Legal Alerts Oct 17, 2019

Red-Flag Law Expands

California’s Gun Violence Restraining Order Law Bolstered by Newly Signed Bills

Red-Flag Law Expands

Fifteen new gun control bills were signed into law last week by Gov. Gavin Newsom. Five of those bills significantly expand and strengthen the State’s landmark red-flag law, which was enacted following the 2014 mass shooting in Isla Vista.

Currently, the law allows an immediate family member or a law enforcement officer to petition the court to issue a gun violence restraining order, or GVRO, prohibiting a person who poses a significant danger to themself or others from possessing a firearm. A GVRO requires they relinquish any firearms in their possession to law enforcement. The GVRO may stay in effect for up to a year and be renewed upon expiration.

Despite the law’s benefits, it is rarely used by family members or law enforcement officers. However, beginning Sept. 1, 2020, several new laws take effect that will likely result in an increase in the number of GVROs issued.

AB 61 expands who may file a petition for a GVRO to include employers, coworkers having substantial and regular interactions with the person for at least 1 year (also requires authorization from employer), and employees or teachers at secondary and post-secondary schools where the person has attended in the last 6 months (also requires authorization from a school administrator).

AB 12 increases the potential duration of a GVRO from 1 year to 5 years, subject to earlier termination or renewal by the court. Further, the law allows a law enforcement officer to file a petition for a GVRO in the name of the law enforcement agency where they are employed, rather than in their name personally.

AB 164 makes it a crime for a person to own or possess a firearm in California when they are prohibited from doing so in any other state by way of a court order issued in that state. This crime is punishable by imprisonment in a county jail for up to 1 year, by a fine not to exceed $1,000, or both.

AB 1493 allows a person who is the subject of a petition for a GVRO to file a form with the court relinquishing their right to possess a firearm and state they will not contest the petition. The court clerk would then be required to enter the form directly into the California Restraining and Protective Order System maintained by the Department of Justice. However, if the court is unable to do this, the court will be required to transmit a copy of the form to a local law enforcement agency that must then submit the form into the system within 1 business day.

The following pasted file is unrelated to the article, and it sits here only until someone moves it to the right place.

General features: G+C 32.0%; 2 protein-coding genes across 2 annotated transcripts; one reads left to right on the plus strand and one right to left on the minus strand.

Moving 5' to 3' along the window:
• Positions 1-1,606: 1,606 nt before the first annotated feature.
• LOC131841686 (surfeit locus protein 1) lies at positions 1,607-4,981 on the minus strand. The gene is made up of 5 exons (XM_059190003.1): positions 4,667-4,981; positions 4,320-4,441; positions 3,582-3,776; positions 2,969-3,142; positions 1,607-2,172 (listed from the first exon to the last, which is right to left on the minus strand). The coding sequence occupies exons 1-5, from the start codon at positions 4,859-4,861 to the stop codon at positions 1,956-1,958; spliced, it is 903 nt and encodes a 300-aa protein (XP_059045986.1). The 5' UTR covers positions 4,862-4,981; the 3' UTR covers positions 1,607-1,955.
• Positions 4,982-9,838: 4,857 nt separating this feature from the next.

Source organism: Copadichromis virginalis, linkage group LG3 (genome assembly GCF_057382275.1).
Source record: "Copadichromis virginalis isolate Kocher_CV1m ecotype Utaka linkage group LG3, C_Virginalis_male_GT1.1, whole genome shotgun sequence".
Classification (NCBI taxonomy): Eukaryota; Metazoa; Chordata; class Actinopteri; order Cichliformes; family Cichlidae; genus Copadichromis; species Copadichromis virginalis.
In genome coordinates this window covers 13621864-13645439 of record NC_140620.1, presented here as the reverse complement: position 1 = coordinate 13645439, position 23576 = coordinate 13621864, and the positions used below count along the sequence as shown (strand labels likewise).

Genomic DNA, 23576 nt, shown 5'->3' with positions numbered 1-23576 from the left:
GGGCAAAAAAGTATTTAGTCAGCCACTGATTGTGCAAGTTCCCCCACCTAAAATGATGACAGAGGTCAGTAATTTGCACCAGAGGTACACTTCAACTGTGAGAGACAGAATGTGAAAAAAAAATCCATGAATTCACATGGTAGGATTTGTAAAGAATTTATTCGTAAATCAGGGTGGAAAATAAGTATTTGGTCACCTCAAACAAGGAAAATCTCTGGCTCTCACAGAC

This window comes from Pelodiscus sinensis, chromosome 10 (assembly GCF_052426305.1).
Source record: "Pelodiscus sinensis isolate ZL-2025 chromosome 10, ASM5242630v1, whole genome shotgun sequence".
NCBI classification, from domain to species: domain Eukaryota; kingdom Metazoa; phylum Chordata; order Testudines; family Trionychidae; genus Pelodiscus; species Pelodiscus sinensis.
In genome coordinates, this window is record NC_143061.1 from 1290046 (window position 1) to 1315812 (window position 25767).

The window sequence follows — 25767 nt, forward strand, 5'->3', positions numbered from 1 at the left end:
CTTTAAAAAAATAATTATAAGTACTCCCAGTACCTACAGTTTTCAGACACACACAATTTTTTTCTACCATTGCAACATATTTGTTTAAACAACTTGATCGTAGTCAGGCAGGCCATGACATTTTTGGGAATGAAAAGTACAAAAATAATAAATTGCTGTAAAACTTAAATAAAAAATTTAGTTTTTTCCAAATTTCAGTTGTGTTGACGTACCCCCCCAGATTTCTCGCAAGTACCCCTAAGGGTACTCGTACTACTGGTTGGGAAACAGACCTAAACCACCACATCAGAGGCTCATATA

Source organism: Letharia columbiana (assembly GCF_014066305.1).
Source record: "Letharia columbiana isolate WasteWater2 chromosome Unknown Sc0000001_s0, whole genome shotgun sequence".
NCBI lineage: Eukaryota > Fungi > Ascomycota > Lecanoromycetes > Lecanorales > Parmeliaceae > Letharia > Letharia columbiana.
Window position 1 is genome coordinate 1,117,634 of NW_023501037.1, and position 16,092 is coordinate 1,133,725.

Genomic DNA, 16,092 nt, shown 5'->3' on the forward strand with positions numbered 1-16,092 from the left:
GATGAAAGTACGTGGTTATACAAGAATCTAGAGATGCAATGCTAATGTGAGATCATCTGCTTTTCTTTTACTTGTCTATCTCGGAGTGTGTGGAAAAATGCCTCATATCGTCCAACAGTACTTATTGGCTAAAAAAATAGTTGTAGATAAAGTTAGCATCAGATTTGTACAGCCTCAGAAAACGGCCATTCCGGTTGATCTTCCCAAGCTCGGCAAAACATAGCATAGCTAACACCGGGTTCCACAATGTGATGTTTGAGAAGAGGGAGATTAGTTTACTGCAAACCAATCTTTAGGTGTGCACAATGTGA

Finally, AB 339, requires that, on or before Jan. 1, 2021, law enforcement agencies must develop and adopt written policies and standards relating to GVROs. The policies and standards must instruct officers to consider petitioning the court for a GVRO when responding to domestic disturbances at residences associated with a firearm registration or record, during a response in which a firearm is present, or during a response where one of the parties owns or possesses a firearm. Further, the policies and standards must instruct officers to consider a GVRO when making contact with a person exhibiting mental health issues, including suicidal thoughts, if the person owns or possesses a firearm. The goal of the law is to encourage the use of GVROs by law enforcement.     

If you have any questions about GVROs or how these new laws may impact your agency please contact the authors of this Legal Alert listed to the right in the firm’s Municipal Law practice group, or your BB&K attorney.
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Disclaimer: BB&K Legal Alerts are not intended as legal advice. Additional facts or future developments may affect subjects contained herein. Seek the advice of an attorney before acting or relying upon any information in this communiqué.

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